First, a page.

Teachers took on leadership roles without leaving the classroom, which encouraged them to stay longer…

This “transitional” role between the classroom and formal school leadership allowed our teachers to grow as leaders while simultaneously doing what they love—teaching students directly.

But that’s not just my opinion; teacher leaders appreciated the flexibility of the Team Lead and Senior Team Lead role, too. “The idea of school leaders being instructional leaders, rather than just managers, was exciting to me. While I was anxious to pursue leadership, I still loved teaching,” DPS teacher leader Lisa Gelwick told me. “Now, I'm nearing the end of my third year as a teacher leader and, while I do see myself leaving the classroom for full-time leadership eventually, I’m glad for the additional years in the classroom.”

…and also created a strong pipeline of future school leaders.


Each of our teacher leaders at Samuels expressed an interest in school leadership at the administrative level, although this wasn’t a requirement to participate in the program. In those leadership roles, teacher leaders conducted observations, gave peer feedback, completed teacher evaluations, led planning and data meetings, and delivered school-wide professional development. So, they gained a ton of experience that sharpened their abilities as instructional leaders. Because of this foundation, I believe they will enter their roles as administrators with the tools they need to get strong results for kids.

So, teacher leadership serves multiple purposes: it improves retention by keeping our best teachers engaged, while also preparing them to eventually take on other roles.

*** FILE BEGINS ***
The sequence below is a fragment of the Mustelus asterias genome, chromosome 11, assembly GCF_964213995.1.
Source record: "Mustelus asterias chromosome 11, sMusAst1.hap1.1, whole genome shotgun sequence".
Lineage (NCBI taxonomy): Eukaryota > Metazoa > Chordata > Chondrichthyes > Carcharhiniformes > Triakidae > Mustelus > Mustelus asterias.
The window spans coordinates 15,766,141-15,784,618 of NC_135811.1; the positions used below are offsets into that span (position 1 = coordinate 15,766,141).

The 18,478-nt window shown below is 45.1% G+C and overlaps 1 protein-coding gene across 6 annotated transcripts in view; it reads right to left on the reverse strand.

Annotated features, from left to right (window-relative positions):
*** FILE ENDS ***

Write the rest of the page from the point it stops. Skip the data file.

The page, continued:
Teachers are well suited to provide guidance on so many things that go into running a school, and I’ve seen how giving them the opportunity to do so through teacher leader roles can lead to lasting positive change. If we continue providing opportunities for teachers to play to their strengths, and keep looking for ways to reimagine the teaching job, the potential benefits to students are many.

Imali Ariyarathne, seventh-grade teacher at Langston Hughes Academy, stands in front of her students while introducing them to the captivating world of science

Imali Ariyarathne, seventh-grade teacher at Langston Hughes Academy, introduces her students to the captivating world of science.

About TNTP

TNTP is the nation’s leading research, policy, and consulting organization dedicated to transforming America’s public education system, so that every generation thrives.

Today, we work side-by-side with educators, system leaders, and communities across 39 states and over 6,000 districts nationwide to reach ambitious goals for student success.

Yet the possibilities we imagine push far beyond the walls of school and the education field alone. We are catalyzing a movement across sectors to create multiple pathways for young people to achieve academic, economic, and social mobility.